The code below is currently broken but I'll leave it for reference. I'll attempt a full rewrite somewhat later. Thanks to gwr for testing my code and pointing out problems. The first possibility that comes to mind is the use of $PreRead and$PrePrint to set a global variable, then use the value of this variable within your function to control Cell ...

3

If you want to tweak the number of digits displayed in your notebook, run this: SetOptions[EvaluationNotebook[], PrintPrecision -> 10] As noted by Szabolcs, the default setting of PrintPrecision is 6, which is why you're only seeing that many digits in the output, even tho all the digits are still there.

3

You need to reorder the way definitions of Inactive are applied once you've defined your custom one. By default it was put at the bottom, so the "catch-all" rule is being attempted first. Unprotect[Inactive]; Inactive /: MakeBoxes[p : Inactive[myTimes][args___], form_] := MakeBoxes[Interpretation[HoldForm@myHead[args], p], form] FormatValues[Inactive] ...

3

You can use Row to accomplish your task. HoldForm needs to be wrapped around the first part. Copy of your code: Subscript[f, H][k_, t_] := 1/(k t + 1) Now try: Row[{ TraditionalForm[HoldForm@D[Log[Subscript[f, H][k, t]], t]], " = ", TraditionalForm[D[Log[Subscript[f, H][k, t]], t]] }] You can style it as you like. Below is a silly example ...

2

According to the documentation, Format[] seems to be done for that : Unprotect[LogIntegral] Format[LogIntegral[z_]] := li[z] Protect[LogIntegral]

2

Analysis Key step is to solve for wi1, wi2, wj1 and wj2 symbolically in terms of the input points l1, l2, p1, p2 and p3. The symbolic solution will be used in the Manipulate which will dramatically speed up the process. Below is the code, some are a direct copy, others have changes. At[X_] := 1/2 Det[({{1, X[[1, 1]], X[[1, 2]]}, {1, X[[2, 1]], X[[2, ...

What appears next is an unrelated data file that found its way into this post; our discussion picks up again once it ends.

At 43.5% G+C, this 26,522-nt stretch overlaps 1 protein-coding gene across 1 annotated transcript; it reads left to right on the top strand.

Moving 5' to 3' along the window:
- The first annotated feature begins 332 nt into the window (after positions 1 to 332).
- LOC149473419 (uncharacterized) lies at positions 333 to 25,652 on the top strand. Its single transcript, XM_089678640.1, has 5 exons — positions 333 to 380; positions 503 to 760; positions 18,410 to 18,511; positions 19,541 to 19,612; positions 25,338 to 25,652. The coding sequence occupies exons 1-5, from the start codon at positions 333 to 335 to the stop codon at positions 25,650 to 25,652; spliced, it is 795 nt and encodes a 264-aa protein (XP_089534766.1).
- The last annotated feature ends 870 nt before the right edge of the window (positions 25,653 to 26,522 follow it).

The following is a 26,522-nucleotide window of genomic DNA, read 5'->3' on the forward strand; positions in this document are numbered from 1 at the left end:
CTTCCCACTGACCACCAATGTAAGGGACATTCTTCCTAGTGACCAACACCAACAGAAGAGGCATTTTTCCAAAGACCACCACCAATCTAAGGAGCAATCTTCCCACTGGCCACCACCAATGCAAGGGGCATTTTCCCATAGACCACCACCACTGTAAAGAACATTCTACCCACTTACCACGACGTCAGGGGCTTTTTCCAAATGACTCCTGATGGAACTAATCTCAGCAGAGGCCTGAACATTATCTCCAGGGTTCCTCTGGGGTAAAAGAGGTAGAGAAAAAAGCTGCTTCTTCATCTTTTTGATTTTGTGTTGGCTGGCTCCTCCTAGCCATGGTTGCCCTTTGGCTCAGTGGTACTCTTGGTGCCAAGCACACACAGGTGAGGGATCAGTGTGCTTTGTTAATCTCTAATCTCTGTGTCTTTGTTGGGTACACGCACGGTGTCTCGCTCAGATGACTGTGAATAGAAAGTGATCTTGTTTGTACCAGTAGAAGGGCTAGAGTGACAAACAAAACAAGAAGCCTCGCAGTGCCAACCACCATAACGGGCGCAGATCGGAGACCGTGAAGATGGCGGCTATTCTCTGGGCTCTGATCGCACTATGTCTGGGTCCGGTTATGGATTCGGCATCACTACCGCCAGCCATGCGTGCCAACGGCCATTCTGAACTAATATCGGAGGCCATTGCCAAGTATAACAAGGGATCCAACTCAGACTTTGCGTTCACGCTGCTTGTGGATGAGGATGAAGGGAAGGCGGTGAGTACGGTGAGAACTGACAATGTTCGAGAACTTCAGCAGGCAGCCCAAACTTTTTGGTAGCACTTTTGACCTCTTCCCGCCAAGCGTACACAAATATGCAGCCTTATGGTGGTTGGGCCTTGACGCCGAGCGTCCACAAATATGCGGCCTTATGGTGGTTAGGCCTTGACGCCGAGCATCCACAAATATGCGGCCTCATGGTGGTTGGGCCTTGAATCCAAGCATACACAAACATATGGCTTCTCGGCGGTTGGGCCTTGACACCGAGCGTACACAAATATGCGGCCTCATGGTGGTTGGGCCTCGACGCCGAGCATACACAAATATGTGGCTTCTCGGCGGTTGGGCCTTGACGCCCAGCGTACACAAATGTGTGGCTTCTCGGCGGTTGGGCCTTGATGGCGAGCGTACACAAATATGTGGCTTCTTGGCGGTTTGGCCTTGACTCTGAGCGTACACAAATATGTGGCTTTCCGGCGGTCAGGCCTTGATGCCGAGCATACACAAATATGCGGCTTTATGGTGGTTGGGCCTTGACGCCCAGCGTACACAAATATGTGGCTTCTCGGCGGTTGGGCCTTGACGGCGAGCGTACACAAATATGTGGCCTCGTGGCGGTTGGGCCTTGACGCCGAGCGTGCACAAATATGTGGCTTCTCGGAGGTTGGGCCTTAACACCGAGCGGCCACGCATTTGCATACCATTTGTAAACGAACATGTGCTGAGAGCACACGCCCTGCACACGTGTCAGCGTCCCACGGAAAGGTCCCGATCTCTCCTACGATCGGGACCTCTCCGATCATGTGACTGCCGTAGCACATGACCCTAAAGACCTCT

2

You can use NumberFormat option in ScientificForm to do this. For example cformat[x_, numDigts_] := ToString[ ScientificForm[x, numDigts, NumberFormat -> (Row[If[#3 == "", {#1}, {#1, "E", #3}]] &)]] then cformat[1.2345678*^-10, 4] (* "1.235E-10" *) However, since your data is all in the range of 0 to 10, there would be no "E" in the ...

1

You can use an intermediate expression that can be returned by your function, not printed as side effect. Then you can use \$Post to post-process this returned expression, so that it'll result in multiple printed cells. ClearAll[multipleCellsOutput, printMultipleCellsOutput] printMultipleCellsOutput = # /. multipleCellsOutput[cells_List] :> ...

1

Here's my take, borrowing some code from here and here: ic = Function[x, With[{r = Round[x]}, r + Chop[x - r]], Listable]; SetAttributes[myTiming, HoldAllComplete]; myTiming[calculation_, tf : (Timing | AbsoluteTiming) : AbsoluteTiming] := Module[{timing = tf[calculation]}, Print[StringTemplate["h hr m min s` s", ...

1

I prefer @Karsten's approach of making a pure function that can be applied directly to format results from AbsoluteTiming, but if you're new to Mathematica this might be easier to follow: SetAttributes[myAbsoluteTiming, HoldAllComplete]; myAbsoluteTiming[calculation_] := Module[{time, result, hours, minutes, seconds, format}, {time, result} = ...

1

I'm not sure if that's what you want to achieve but if you want Mathematica to process your input while keeping the sum only as a symbol you may want to make it inactive (a new feature since version 10.0). Try: Inactive[Sum][f[OverTilde[q]], OverTilde[q] ∈ Subscript[l, i]] This way you can still use it as a part of a formula, or assign it to a variable, ...

1

As a generalization to the excellent answer by ens, Silvia's solution also can be added as a palette to the menu as follows. First, create and save the UniCodeCopy.m package, as described by ens. Then create as a separate notebook, perhaps named Unicode Copy Source.nb, CreatePalette[Button["UniCode Copy", Module[{codestr}, ...